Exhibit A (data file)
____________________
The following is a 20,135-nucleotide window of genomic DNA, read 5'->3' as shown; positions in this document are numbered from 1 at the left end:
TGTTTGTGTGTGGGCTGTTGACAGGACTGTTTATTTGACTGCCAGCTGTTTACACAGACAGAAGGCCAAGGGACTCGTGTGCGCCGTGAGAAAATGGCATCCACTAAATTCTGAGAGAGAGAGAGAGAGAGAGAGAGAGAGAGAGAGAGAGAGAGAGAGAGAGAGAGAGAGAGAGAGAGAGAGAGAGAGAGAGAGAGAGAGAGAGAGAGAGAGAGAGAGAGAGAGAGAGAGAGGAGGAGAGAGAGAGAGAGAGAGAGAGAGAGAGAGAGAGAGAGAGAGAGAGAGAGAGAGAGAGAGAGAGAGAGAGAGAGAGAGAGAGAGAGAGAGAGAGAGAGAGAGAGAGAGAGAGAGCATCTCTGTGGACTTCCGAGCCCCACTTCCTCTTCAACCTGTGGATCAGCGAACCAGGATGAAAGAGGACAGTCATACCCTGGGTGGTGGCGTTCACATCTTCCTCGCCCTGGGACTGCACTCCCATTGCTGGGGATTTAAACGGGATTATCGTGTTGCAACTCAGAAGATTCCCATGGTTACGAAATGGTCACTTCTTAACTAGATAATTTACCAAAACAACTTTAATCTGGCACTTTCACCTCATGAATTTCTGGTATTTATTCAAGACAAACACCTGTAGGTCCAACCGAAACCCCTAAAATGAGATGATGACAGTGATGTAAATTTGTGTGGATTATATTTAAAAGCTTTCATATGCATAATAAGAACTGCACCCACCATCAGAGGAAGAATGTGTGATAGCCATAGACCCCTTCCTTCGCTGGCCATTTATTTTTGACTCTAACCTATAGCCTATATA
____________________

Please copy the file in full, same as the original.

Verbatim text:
The following is a 20,135-nucleotide window of genomic DNA, read 5'->3' as shown; positions in this document are numbered from 1 at the left end:
TGTTTGTGTGTGGGCTGTTGACAGGACTGTTTATTTGACTGCCAGCTGTTTACACAGACAGAAGGCCAAGGGACTCGTGTGCGCCGTGAGAAAATGGCATCCACTAAATTCTGAGAGAGAGAGAGAGAGAGAGAGAGAGAGAGAGAGAGAGAGAGAGAGAGAGAGAGAGAGAGAGAGAGAGAGAGAGAGAGAGAGAGAGAGAGAGAGAGAGAGAGAGAGAGAGAGAGAGAGAGGAGGAGAGAGAGAGAGAGAGAGAGAGAGAGAGAGAGAGAGAGAGAGAGAGAGAGAGAGAGAGAGAGAGAGAGAGAGAGAGAGAGAGAGAGAGAGAGAGAGAGAGAGAGAGAGAGAGAGCATCTCTGTGGACTTCCGAGCCCCACTTCCTCTTCAACCTGTGGATCAGCGAACCAGGATGAAAGAGGACAGTCATACCCTGGGTGGTGGCGTTCACATCTTCCTCGCCCTGGGACTGCACTCCCATTGCTGGGGATTTAAACGGGATTATCGTGTTGCAACTCAGAAGATTCCCATGGTTACGAAATGGTCACTTCTTAACTAGATAATTTACCAAAACAACTTTAATCTGGCACTTTCACCTCATGAATTTCTGGTATTTATTCAAGACAAACACCTGTAGGTCCAACCGAAACCCCTAAAATGAGATGATGACAGTGATGTAAATTTGTGTGGATTATATTTAAAAGCTTTCATATGCATAATAAGAACTGCACCCACCATCAGAGGAAGAATGTGTGATAGCCATAGACCCCTTCCTTCGCTGGCCATTTATTTTTGACTCTAACCTATAGCCTATATA